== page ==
Disclaimer: This is an example of a student written essay.
Click here for sample essays written by our professional writers.

Any opinions, findings, conclusions or recommendations expressed in this material are those of the authors and do not necessarily reflect the views of UKEssays.com.

Effects Of Warm Up In Learning Second Language

Paper Type: Free Essay Subject: Education
Wordcount: 2032 words Published: 28th Sep 2017

Reference this

The Effects of Warm up in Learning Second Language


One of the ways to learn the language better is having a good warm up activity. This paper aims to investigate the effects of warm up as a class room activity in learning second language. It is going to have a critical study, and over view of some books and essays about this activity. This paper attends to provide the definition of warm up as an activity before the lesson. Then, it is going to discover that how could warm up affect the learning process? It is probably going to find that having a good warm up activity helps students to set for the new lesson.

Key words: Warm up activity, second language, learning process


Warm up is one of the good methods for ESL students to learn the second language better. This paper introduces the concept of warm up as an activity which attracts student’s attention and helps them to focus on the topic.

Literary review

An interesting way of starting a lesson could be using activities called warm-up activities or ice-breakers (Robertson & Acklam, 2000). Teacher could start warm up activity by using some games, asking questions and having discussions which all should be related to the topic or lesson.

A warm up activity could help a teacher to recognize the different types of student’s learning style. According to Cárdenas (2001), “Students learn best when they can address knowledge in ways that they trust. They will learn best through doing rather than reflecting”. Therefore, teacher could use different styles like play, demonstration, discussion, and totally we could say by action.

Get Help With Your Essay

If you need assistance with writing your essay, our professional essay writing service is here to help!

Essay Writing Service

A warm up activity helps students to put aside any distractions which are in their mind and focus on topic, and it helps ESL students to think in target language. According to Peterson (2010), “Beginning your lesson plans with a five minute warm up can serve to focus your students on the topic, open up creative thinking and help to apply the learning in new ways”.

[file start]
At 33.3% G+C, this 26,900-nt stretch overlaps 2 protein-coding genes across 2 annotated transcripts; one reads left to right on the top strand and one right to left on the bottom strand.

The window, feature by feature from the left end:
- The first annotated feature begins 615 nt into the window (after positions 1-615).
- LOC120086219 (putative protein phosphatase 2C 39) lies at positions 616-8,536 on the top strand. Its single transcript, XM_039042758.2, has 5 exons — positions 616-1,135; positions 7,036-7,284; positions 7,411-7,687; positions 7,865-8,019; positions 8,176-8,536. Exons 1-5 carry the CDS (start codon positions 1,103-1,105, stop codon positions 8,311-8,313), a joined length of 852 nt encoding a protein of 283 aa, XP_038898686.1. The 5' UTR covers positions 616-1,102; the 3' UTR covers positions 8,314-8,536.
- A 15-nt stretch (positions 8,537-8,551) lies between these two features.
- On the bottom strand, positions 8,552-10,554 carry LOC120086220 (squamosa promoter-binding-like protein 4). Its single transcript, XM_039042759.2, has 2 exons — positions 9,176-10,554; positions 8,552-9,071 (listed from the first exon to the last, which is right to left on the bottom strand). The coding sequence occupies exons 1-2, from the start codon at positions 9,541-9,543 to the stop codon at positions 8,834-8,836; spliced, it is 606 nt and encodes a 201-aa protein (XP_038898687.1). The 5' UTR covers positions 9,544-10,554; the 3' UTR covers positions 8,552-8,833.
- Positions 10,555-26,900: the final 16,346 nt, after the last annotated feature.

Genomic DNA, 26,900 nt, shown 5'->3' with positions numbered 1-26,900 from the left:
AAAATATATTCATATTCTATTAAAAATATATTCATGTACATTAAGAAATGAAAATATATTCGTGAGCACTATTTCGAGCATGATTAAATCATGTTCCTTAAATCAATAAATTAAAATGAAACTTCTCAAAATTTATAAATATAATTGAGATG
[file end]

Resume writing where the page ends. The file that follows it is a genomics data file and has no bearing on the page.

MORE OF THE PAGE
Purpose of the study

This paper assesses the impact of warm up on ESL students and aims to examine the effects of this activity on the learning process. It is going to examine these questions: 1) what are the effects of warm up activity? , and 2) how could warm up affect the learning process? Which offers two hypotheses: 1) this activity may helps ESL students to think in target language (English) and focus on the language,2) this activity may just helps ESL students to put aside any distractions and maybe after awhile they will forget whatever they learned. Therefore, this paper is going to explore the answers of these two questions and then it will discover which hypotheses are right.


In advance this paper mentions two questions which are going to explain in this section. This paper by using critical review about warm up provides the following answers to these questions;

1) What are the effects of warm up activity?

This paper propounds five important effects for warm up which are explained below.

1) Create a friendly environment.

A brief warm up activity can build a relationship between the students and the learning materials (Hasan & Akhand, 2013).Warm up works as an ice breaker; it helps students to be comfortable with the environment and their classmates.

2) Attract student’s attention.

Walqui (2006) states, “by focusing student’s attention on the main ideas, teacher first prepares the students for engaging them in interactive tasks to practice” (p.169). A five or ten minute warm up attracts the student’s attention toward the lesson and besides being physically in the class it helps them being mentally in the classroom, too.

3) Activate the student’s background knowledge.

Rumelhart (1980) states, “we comprehend something only when we can relate it to something we already know-only when we can relate the new experience to an existing knowledge structure” (as cited in Carrell, 1983, p.82). Students might forget the things which they have learned from the last class or session. Hence, a warm up activity could activate their background knowledge; things they already know or learned.

4) Think in English and focus on the topic.